This past summer, the retail giant announced that it would begin developing a sustainability index, with the eventual goal of creating environmental labels for all products sold in its stores. The index would measure a product's carbon footprint along with a number of other environmental attributes like the amount of water used to create it and the volume of solid waste generated in its production. The retailer plans to fund a university consortium to develop the label along with related metrics (although when it comes to measuring the carbon generated during manufacturing and distribution, it plans to piggyback on work already being done in the United Kingdom by the Carbon Trust). As a first step, this fall Wal-Mart surveyed its top 100,000 suppliers to find out whether they had instituted reduction targets for greenhouse gases. If your company is a supplier to Wal-Mart, you'll likely be mandated at some point to show you're doing something to combat global warming.
Although the details regarding compliance—whether with federal laws, federal regulations, or an industry mandate—are still being worked out, it's virtually certain that transportation will be targeted for greenhouse gas reductions. Some clues as to what managers might eventually be required to do can be gleaned from the experience of yogurt maker Stonyfield Farm of Londonderry, N.H.
Putting CO2 out to pasture
An organic foods producer with a longstanding commitment to sustainable practices, Stonyfield Farm hasn't been waiting around for government or industry mandates. It has already launched a companywide initiative to reduce its carbon footprint. In the area of finished-goods transportation, for example, Stonyfield Farm has set an ambitious goal of cutting greenhouse gas emissions to 40 percent of its 2006 baseline by the year 2014. In the first year of its program, the company achieved a significant reduction in CO2 emissions just by managing its private fleet and for-hire carriers more efficiently. Through better planning and equipment utilization, it was able to reduce both the number of trips made and miles traveled, with a corresponding reduction in emissions.
More recently, the company has been looking at shifting freight from road to rail and at incorporating more-efficient equipment into its private fleet. But even that may not be enough. Although these initiatives are producing measurable savings, Stonyfield Farm believes it will have to do still more if it expects to reach its long-term goals. The company is now preparing to take a hard look at its entire supply chain network, modeling the location of plants and distribution centers with the aim of minimizing shipping distances.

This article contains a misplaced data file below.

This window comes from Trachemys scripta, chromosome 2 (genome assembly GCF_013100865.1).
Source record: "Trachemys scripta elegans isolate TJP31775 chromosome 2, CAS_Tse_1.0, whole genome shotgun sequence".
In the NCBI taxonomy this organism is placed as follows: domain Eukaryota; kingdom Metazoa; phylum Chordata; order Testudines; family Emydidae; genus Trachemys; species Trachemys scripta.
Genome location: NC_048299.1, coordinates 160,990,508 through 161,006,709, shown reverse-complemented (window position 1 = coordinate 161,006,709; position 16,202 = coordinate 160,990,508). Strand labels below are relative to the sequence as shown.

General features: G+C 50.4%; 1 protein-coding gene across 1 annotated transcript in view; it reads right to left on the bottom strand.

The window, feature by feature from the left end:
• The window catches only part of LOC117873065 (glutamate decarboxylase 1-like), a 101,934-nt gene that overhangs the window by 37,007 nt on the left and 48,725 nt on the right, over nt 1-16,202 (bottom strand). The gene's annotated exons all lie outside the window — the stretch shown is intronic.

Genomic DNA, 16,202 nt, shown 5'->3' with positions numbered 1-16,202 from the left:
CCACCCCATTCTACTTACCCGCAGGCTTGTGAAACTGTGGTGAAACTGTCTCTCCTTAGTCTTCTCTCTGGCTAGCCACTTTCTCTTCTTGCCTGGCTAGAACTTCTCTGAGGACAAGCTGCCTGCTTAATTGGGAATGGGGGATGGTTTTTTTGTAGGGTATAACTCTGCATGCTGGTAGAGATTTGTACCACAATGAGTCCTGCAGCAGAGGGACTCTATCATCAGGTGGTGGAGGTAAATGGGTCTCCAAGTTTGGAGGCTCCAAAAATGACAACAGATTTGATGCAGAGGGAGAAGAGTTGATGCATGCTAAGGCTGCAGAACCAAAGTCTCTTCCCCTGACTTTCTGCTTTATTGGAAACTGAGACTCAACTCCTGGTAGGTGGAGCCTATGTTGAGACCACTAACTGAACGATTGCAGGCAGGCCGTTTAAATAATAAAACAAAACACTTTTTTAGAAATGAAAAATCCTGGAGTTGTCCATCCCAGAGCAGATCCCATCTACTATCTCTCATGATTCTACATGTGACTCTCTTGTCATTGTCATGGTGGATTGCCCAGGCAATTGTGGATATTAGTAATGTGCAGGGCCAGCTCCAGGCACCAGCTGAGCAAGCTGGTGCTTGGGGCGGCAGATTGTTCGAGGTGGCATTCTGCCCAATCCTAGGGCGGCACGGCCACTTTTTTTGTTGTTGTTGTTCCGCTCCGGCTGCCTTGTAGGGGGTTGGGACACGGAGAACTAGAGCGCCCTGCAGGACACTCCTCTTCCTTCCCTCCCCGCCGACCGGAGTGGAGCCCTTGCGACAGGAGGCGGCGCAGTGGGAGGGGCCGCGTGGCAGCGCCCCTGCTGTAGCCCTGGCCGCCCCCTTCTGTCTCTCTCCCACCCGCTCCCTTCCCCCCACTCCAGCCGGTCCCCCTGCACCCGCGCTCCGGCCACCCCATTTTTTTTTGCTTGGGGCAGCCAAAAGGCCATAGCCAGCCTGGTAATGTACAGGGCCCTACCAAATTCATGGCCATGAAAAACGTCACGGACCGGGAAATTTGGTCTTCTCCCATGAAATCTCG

Stonyfield Farm's experience suggests that other companies too will have to step back and evaluate their entire supply chain operation in order to achieve meaningful reductions in CO2 emissions. Actions like buying hybrid-diesel engine trucks will help, but most businesses won't reach exacting targets without a holistic network approach.
Given the current concern about global warming, distribution managers need to start thinking about how they can reduce greenhouse gas emissions associated with inbound and outbound transportation. In the past, companies optimized their distribution operations around cost and service. Now, however, the optimization equation will require a third variable: carbon dioxide emissions.
Distribution managers can expect "carbon mapping" exercises to become a routine part of their job—just like freight bill auditing or issuing requests for proposals. With more and more folks concerned about what's blowing in the wind, both here and around the world, next year will be the year in which managers are asked to do their part to cut back on CO2.